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Snow Joke: White Wolf Cubs Born Brown So They Can Hide In Underground Burrow

Wolf cubs were born in Vienna Zoo after a seven-year pause in new arrivals. 

These Arctic Wolf cubs retain their brown fur so they can remain difficult to see in their underground burrow and have started to emerge to the delight of zoo visitors.

The four cubs are the first to be born after a seven-year pause in new arrivals at the world’s oldest zoo located in the Austrian capital Vienna.

That changed with the arrival of a female wolf who arrived at Schonbrunn Zoo in 2017 from the Knuthenborg Safari Park in Denmark, and then after that two male wolves from the Monde Sauvage Safari Park in Belgium turned up last year.

The four cubs were born at the end of April in a low-lying burrow and were raised there by their mother. They can be seen in this footage exploring their surroundings under the watchful gaze of their mother and other members of the pack.

After a seven-year break, Zoo Vienna welcomes Arctic wolf cubs. (Schonbrunn Zoo/Zenger)

The tiny balls of fur appear to be quite adventurous in the footage, exploring tree trunks and studying their environment. They can also be seen playfully biting each other’s legs and tussling with one another.

Other images show them covered in water as they are rained on, but they do not seem to mind. The four cubs are often seen together in the images, either cuddling up for a nap or simply playing.

Animal keeper Paul Wagner said: “At first, wolf puppies have their eyes closed and are completely helpless. They need the protection of the den and the care of the mother. Meanwhile, you can often watch the four little ones playing, drinking and exploring. In addition, they gain their first social experiences with the pack.”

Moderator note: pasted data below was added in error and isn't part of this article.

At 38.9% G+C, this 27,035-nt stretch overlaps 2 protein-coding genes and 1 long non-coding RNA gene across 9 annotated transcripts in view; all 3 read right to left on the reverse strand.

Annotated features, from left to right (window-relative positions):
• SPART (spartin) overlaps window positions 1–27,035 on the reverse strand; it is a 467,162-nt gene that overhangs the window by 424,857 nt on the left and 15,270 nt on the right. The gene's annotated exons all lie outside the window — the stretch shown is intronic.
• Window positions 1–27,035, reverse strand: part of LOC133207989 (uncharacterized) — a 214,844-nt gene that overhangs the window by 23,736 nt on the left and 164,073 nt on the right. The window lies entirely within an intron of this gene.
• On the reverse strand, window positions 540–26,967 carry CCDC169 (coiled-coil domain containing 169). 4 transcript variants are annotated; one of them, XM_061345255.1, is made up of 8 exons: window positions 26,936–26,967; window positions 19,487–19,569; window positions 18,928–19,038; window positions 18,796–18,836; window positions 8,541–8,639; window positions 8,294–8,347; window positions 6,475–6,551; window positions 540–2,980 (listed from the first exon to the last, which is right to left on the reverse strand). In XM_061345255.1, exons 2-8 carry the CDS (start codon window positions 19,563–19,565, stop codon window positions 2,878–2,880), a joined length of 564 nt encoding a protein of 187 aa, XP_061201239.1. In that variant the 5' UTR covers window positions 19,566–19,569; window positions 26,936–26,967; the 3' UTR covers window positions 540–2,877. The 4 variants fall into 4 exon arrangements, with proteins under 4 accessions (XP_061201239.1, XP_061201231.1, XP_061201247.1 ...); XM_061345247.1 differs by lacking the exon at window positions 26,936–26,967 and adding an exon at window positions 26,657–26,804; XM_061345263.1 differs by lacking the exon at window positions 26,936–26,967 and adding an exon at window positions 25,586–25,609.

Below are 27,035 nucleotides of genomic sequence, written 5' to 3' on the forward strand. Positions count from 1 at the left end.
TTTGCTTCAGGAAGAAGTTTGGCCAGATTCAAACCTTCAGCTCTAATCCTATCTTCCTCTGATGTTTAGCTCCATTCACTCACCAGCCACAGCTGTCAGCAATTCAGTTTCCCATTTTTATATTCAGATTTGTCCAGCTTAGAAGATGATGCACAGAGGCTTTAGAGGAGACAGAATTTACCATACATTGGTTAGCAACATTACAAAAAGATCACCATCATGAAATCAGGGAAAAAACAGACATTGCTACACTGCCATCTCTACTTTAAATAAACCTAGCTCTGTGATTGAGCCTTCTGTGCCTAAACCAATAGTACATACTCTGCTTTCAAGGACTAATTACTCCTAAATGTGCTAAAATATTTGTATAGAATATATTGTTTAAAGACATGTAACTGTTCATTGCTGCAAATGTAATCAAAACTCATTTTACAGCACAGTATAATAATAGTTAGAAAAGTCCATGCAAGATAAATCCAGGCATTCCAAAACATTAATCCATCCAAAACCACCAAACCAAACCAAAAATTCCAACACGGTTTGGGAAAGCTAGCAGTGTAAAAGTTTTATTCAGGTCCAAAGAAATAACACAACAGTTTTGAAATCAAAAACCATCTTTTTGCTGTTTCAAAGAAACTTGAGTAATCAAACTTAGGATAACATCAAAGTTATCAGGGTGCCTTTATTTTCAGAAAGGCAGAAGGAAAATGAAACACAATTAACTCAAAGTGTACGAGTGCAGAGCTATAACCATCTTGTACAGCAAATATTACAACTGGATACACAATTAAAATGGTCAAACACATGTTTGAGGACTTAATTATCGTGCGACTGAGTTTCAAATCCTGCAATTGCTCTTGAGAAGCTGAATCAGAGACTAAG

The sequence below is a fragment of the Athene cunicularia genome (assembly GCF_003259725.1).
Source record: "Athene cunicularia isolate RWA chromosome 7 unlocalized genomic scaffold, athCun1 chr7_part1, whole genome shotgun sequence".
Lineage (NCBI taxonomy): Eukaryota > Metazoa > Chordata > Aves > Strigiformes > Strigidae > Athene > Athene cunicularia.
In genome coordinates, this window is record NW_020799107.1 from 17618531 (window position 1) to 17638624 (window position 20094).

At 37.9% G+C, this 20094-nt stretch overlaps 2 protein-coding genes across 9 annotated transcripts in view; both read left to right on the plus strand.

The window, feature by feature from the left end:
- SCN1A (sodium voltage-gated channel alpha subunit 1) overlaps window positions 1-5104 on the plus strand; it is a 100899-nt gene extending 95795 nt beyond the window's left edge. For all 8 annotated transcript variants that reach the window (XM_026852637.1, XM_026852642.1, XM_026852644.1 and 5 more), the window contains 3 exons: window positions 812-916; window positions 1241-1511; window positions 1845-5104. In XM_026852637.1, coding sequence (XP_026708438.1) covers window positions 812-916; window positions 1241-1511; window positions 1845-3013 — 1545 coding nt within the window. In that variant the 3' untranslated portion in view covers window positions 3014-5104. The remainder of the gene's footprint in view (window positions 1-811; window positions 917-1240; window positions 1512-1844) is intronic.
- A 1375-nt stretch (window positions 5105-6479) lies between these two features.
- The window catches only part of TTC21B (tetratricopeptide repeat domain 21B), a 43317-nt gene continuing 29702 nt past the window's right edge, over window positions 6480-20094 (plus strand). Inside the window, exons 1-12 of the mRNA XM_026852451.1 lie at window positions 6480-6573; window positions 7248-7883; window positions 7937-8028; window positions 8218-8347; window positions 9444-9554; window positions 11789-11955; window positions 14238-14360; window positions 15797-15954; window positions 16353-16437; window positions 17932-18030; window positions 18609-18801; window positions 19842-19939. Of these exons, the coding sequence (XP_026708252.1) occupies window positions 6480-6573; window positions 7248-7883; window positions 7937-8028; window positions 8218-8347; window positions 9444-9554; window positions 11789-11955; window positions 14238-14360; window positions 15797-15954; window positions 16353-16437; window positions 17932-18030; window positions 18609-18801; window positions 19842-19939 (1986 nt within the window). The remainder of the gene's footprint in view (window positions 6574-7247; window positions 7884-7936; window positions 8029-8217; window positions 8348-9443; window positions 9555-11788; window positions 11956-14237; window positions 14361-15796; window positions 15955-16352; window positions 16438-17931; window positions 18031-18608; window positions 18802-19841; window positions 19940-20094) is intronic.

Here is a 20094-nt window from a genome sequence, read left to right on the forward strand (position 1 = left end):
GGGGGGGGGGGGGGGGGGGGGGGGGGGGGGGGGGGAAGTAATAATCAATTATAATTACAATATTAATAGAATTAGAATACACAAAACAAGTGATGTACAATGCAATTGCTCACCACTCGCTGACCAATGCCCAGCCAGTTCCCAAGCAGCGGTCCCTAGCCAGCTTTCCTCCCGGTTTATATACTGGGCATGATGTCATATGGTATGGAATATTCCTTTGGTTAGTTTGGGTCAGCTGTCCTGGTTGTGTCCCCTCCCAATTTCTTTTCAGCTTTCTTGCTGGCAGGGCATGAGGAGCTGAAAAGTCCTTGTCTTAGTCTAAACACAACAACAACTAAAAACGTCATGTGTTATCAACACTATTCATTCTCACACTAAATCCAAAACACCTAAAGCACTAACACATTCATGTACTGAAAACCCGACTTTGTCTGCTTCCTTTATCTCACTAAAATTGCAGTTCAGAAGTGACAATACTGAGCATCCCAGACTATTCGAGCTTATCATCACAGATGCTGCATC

Arctic wolf cubs in Zoo Vienna. (Daniel Zupanc/Zenger).

The footage shows adult members of the pack letting out along howls, presumably to teach the young cubs what to do.

Wolf cubs rarely retreat to the building to sleep and are suckled for about three months before slowly moving over to the diet of meat. They can be seen being fed towards the end of the footage, with one tiny cub picking up a rather large piece of meat in its mouth.

Arctic wolf cub and mother in Zoo Vienna. (Daniel Zupanc/Zenger).

Zoo Director Stephan Hering-Hagenbeck said: “The breeding success confirms that the composition of the pack fits.”

He said that the Arctic wolf (Canis lupus arctos) inhabits the northern regions of North America and Greenland and added: “The brown-colored juveniles are difficult for enemies to spot in the burrows. Later, they get the bright white fur which in their snow-covered homeland makes them almost invisible to prey.”

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